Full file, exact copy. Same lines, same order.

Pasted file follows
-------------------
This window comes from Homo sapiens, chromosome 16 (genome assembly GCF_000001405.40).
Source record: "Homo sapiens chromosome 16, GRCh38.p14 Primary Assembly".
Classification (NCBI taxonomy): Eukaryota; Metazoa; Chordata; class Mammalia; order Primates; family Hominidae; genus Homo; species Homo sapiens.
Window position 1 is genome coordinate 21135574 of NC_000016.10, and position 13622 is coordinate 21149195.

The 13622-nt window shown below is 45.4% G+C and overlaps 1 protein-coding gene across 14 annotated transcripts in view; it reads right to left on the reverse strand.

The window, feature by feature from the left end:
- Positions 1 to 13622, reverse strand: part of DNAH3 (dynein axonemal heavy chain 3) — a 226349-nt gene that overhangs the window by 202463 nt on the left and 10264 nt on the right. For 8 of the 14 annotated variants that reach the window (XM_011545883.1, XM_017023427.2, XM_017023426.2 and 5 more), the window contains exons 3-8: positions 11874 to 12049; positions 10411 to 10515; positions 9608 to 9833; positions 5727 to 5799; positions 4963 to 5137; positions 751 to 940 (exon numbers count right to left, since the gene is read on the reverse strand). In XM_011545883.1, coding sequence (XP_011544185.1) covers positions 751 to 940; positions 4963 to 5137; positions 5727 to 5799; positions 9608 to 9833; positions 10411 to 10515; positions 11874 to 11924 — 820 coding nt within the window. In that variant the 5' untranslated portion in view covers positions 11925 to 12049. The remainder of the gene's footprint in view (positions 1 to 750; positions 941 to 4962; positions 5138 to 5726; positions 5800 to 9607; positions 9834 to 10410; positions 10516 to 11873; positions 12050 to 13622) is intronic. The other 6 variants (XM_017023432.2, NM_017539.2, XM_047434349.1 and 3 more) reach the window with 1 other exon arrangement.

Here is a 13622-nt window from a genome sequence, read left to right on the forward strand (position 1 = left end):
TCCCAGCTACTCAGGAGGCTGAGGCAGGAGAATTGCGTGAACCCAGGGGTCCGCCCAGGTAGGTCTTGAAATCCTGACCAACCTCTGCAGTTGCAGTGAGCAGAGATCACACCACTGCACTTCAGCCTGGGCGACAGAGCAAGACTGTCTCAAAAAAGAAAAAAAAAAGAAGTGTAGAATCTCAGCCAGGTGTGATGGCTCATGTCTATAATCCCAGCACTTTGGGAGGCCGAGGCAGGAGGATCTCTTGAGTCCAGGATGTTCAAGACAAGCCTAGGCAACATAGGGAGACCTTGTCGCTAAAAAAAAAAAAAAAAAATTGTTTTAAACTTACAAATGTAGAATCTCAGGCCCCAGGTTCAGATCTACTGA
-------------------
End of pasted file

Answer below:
This window comes from Homo sapiens, chromosome 16 (genome assembly GCF_000001405.40).
Source record: "Homo sapiens chromosome 16, GRCh38.p14 Primary Assembly".
Classification (NCBI taxonomy): Eukaryota; Metazoa; Chordata; class Mammalia; order Primates; family Hominidae; genus Homo; species Homo sapiens.
Window position 1 is genome coordinate 21135574 of NC_000016.10, and position 13622 is coordinate 21149195.

The 13622-nt window shown below is 45.4% G+C and overlaps 1 protein-coding gene across 14 annotated transcripts in view; it reads right to left on the reverse strand.

The window, feature by feature from the left end:
- Positions 1 to 13622, reverse strand: part of DNAH3 (dynein axonemal heavy chain 3) — a 226349-nt gene that overhangs the window by 202463 nt on the left and 10264 nt on the right. For 8 of the 14 annotated variants that reach the window (XM_011545883.1, XM_017023427.2, XM_017023426.2 and 5 more), the window contains exons 3-8: positions 11874 to 12049; positions 10411 to 10515; positions 9608 to 9833; positions 5727 to 5799; positions 4963 to 5137; positions 751 to 940 (exon numbers count right to left, since the gene is read on the reverse strand). In XM_011545883.1, coding sequence (XP_011544185.1) covers positions 751 to 940; positions 4963 to 5137; positions 5727 to 5799; positions 9608 to 9833; positions 10411 to 10515; positions 11874 to 11924 — 820 coding nt within the window. In that variant the 5' untranslated portion in view covers positions 11925 to 12049. The remainder of the gene's footprint in view (positions 1 to 750; positions 941 to 4962; positions 5138 to 5726; positions 5800 to 9607; positions 9834 to 10410; positions 10516 to 11873; positions 12050 to 13622) is intronic. The other 6 variants (XM_017023432.2, NM_017539.2, XM_047434349.1 and 3 more) reach the window with 1 other exon arrangement.

Here is a 13622-nt window from a genome sequence, read left to right on the forward strand (position 1 = left end):
TCCCAGCTACTCAGGAGGCTGAGGCAGGAGAATTGCGTGAACCCAGGGGTCCGCCCAGGTAGGTCTTGAAATCCTGACCAACCTCTGCAGTTGCAGTGAGCAGAGATCACACCACTGCACTTCAGCCTGGGCGACAGAGCAAGACTGTCTCAAAAAAGAAAAAAAAAAGAAGTGTAGAATCTCAGCCAGGTGTGATGGCTCATGTCTATAATCCCAGCACTTTGGGAGGCCGAGGCAGGAGGATCTCTTGAGTCCAGGATGTTCAAGACAAGCCTAGGCAACATAGGGAGACCTTGTCGCTAAAAAAAAAAAAAAAAAATTGTTTTAAACTTACAAATGTAGAATCTCAGGCCCCAGGTTCAGATCTACTGA